I put up a posting yesterday about the observation that some Billboards will provoke a rather negative reaction, and sure enough, I’ve come across an article that illustrates this precise point quite well.
Over at Charisma News we have … “Why Are Atheists Investing So Much Money on Billboards Fighting a God They Don’t Think Exists?” and to that we can but roll our eyes, because quite clearly, to those that give it some thought, the bone of contention is not a fight against a mythological god who does not exist, but rather is an argument being presented against religious assertions that are not actually true at all.
OK, so let’s take a quick peek inside the article itself …
the launch of the American Atheists’ annual campaign to mock Christmas.
Sigh! … indeed yes, the poster is telling them that they are a bunch of clueless idiots, and so the emotional reply to that is to dig in. The campaign is winning no friends within the community of those that believe.
presents a deceptive portrayal of churchgoers
Sadly, that is indeed perhaps a correct observation, because humans are just not that simplistic. You have a community of believers who will gather once a week (or perhaps more) and find a sense of meaning, hope and also emotional safety and security. It is not an intellectual exercise but rather is more akin to an emotional experience that people do truly feel. Yes, it is true that that is nothing supernatural going on (but they will disagree with that), and so while individuals will feel and experience real religious emotions, and use words such as spiritual to describe it, to then tell them that they are idiots and simply believing in myths will not cause anybody to sit up and think, “Hey yes, it is indeed all fiction” and proceed to walk away from their social circle and community.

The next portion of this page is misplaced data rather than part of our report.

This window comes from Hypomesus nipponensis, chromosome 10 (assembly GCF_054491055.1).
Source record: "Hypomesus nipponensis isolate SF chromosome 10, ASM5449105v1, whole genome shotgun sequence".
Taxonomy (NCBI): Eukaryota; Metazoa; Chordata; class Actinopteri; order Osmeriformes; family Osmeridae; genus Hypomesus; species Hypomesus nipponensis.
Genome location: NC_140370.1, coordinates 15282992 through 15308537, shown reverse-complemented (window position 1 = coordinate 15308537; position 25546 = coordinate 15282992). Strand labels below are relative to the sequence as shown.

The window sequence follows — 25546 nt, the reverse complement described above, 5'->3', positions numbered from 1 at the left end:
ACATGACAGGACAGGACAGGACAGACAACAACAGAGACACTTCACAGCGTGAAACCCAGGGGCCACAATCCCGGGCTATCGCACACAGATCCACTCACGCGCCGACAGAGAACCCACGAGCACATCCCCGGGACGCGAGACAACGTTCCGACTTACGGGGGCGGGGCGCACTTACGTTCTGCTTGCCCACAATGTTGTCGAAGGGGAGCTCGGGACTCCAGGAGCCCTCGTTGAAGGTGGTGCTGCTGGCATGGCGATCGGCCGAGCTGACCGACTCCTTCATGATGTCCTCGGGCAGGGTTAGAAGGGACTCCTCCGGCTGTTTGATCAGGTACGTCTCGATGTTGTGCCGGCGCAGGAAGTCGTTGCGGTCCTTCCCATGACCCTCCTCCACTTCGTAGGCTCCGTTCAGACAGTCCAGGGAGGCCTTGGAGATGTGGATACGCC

OK, I do get that American Atheists are actually targeting the non-believers who for cultural reasons wear a religious mask, but even those within that camp may indeed not respond all that well to a negative campaign.
There are of course things in the article that are simply not factual at all …
“It’s well-proven that the life of Christ ranks among the most historically documented facts of the ancient world. And data shows that the average worshipper in the United States is not someone grasping at fairy tales but actually a well-educated person. Atheists would have us think that only the ignorant could believe in a man called Jesus. But once again, truth is not on the atheists’ side.”
It is true that highly intelligent humans can and are also religious, and it is also true that most would believe that … the life of Christ ranks among the most historically documented facts of the ancient world. However, this claim is not factual, that is simply a popular thought that smart intelligent people use to rationalise the belief.
As an aside …
- The earliest account of Jesus is the gospel of Mark, written about AD 65 … and that is rather a lot of decades after the supposed events it describes.
- There are also exactly zero credible independent historical references to Jesus – Yes, I’m aware of the Josephus references, but they were both written in AD 116, and also also deemed to be fraudulent by most scholars (if curious ask me and I’ll give you all the details) –